Saturday, November 12, 2022

Book Review | Essex Dogs

Some men fight for glory. Others fight for coin. The Essex Dogs fight for each other.



Not exactly a surprise, or maybe a huge surprise, since it is historical fiction?

But it's also Dan Jones, so come on.

I own two copies of this beauty. One I pre-ordered from The Broken Binding and it is gorgeous. I wrote about it HERE. The first, however, came from Dan himself because he had announced on his Facebook page that the ARC was available on NetGalley. Sad for me, it was only on NetGalley UK at that time; I whined about it, so Dan went out of his way and EMAILED ME MY VERY OWN COPY.

I devoured it, which surprised even me, but ONLY because it is historical fiction.

I'm not going to lie, I was a little nervous going in. I love medieval history (OBVIOUSLY), but warfare and military history in general is not my thing. And anyone who has been here for a minute knows that I typically dismiss historical fiction because why would you read made-up stories set in the coolest time period ever, when you can just read REAL stories about REAL people like my girl Eleanor of Aquitaine, who actually existed?

You know when you DO read those historical fiction books though? When they're written by a historian who actually cares about accuracy and knows what the fuck he is talking about.

The book opens in July of 1346. The Essex Dogs have arrived in Normandy, a group of ten men heading towards their destiny to partake in one of the most important battles in history, the Battle of Crécy. They certainly recognize the importance of what is coming, in the early years of what will become the Hundred Years' War.

I think one of the reasons I liked this one so much is that it is the story of ordinary soldiers, the real men on whose backs wars were really won or lost as the king they were fighting for looked on the battlefield from afar. FitzTalbot leads his men into battle time and again as they fight their way across Normandy. Despite the fact that summer was for war and war was a fact of life, he cares for his men and wants to get them home when all is said and done. However, I will not tell you if he is successful in that.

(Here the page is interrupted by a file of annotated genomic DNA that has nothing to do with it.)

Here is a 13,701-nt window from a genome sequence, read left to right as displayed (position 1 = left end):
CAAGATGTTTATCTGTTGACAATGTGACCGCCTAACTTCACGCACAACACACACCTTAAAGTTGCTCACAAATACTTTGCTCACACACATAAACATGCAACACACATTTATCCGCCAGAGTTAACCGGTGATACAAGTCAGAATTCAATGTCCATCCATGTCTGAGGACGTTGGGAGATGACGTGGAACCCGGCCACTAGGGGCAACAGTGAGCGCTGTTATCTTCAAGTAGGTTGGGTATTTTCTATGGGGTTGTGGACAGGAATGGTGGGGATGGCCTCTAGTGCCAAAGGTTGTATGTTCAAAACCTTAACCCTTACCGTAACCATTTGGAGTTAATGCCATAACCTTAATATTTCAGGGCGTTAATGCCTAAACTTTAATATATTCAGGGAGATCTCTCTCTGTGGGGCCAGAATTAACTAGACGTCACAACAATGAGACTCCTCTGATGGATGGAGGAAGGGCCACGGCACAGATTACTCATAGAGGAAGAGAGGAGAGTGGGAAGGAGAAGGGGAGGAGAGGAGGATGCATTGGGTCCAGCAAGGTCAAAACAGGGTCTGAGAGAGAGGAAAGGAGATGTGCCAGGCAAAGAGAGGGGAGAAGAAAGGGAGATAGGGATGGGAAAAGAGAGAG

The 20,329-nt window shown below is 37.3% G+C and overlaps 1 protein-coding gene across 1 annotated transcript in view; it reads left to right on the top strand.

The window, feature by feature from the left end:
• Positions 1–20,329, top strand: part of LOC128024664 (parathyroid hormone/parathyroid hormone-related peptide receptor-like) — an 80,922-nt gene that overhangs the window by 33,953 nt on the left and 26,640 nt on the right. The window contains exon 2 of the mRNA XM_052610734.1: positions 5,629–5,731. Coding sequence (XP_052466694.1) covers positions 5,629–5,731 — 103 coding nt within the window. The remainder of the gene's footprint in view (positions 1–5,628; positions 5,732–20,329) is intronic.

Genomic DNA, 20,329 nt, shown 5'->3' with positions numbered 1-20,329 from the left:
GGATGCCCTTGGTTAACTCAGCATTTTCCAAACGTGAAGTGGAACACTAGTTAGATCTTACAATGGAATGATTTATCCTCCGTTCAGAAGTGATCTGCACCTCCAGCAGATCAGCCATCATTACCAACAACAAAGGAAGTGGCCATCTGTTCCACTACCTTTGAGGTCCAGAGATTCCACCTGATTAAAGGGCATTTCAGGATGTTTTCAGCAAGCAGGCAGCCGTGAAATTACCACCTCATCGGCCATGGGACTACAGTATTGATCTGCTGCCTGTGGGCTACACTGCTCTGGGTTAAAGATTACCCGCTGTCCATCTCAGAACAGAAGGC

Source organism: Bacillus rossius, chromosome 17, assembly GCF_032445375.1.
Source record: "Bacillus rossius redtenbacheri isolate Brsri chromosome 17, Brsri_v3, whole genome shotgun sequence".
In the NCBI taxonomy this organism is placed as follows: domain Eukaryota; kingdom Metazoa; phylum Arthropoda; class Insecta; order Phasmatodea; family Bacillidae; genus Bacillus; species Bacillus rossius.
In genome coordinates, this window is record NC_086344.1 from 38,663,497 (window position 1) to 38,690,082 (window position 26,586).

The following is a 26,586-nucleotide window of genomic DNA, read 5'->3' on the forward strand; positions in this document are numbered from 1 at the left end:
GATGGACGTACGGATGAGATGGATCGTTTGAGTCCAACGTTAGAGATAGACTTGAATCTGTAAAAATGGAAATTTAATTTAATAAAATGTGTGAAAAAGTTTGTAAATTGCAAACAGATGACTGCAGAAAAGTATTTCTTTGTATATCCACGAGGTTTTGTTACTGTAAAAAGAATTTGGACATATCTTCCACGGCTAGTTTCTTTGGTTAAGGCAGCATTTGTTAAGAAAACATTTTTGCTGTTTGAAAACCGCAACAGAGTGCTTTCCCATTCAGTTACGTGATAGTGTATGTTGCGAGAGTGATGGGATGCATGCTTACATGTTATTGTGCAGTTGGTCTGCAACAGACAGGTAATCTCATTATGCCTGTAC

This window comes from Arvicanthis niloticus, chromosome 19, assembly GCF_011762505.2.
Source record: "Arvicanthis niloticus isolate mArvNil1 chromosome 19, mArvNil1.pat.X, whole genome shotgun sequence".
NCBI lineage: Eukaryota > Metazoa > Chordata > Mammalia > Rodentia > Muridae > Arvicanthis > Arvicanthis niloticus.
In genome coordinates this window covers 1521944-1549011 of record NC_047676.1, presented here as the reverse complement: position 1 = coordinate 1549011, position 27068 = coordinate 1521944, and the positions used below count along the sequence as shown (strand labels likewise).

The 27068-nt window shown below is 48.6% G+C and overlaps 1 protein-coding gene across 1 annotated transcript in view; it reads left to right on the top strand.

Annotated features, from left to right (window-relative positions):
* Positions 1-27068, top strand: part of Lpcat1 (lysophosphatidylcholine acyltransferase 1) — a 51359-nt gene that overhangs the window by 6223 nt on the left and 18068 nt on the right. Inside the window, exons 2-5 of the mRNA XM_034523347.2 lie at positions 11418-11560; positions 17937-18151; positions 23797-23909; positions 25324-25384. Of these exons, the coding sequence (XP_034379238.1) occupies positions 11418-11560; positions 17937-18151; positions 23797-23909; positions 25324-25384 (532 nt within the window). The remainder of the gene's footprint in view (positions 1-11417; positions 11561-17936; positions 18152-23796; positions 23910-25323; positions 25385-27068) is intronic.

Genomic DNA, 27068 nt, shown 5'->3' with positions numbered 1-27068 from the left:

The men truly begin to shine in their own ways as we get bits of backstory for each as the novel goes on. We find out their individual motivations for going to war, but the bottom line is the men are close as brothers and would do anything for one another. They depend on one another for survival, at all costs. It would have been easy in a novel like this with ten Dogs, for them to blend together, but that did not happen. Each stands on his own, with his own personality, and I was never going back and forth trying to figure out who was who again. I hate when that happens in novels, because it is such a disruption to the story.

Despite being a book about medieval warfare and all the atrocities and horror that come with that, the fact that the novel is so character-driven is what kept me so engaged. War is terrible and violent and something I typically don't care to read about. But I cared about these characters, and their relationships truly were the heart of the story, despite the bloodshed. Time and again through banter and arguments, highs and lows, the men become so real. It was easy to get lost in the story because of how well Jones writes these characters. He truly has a talent for fiction (which I both love and don't love, because I want to know what is coming next for these guys, but also...non-fiction will always be my first love).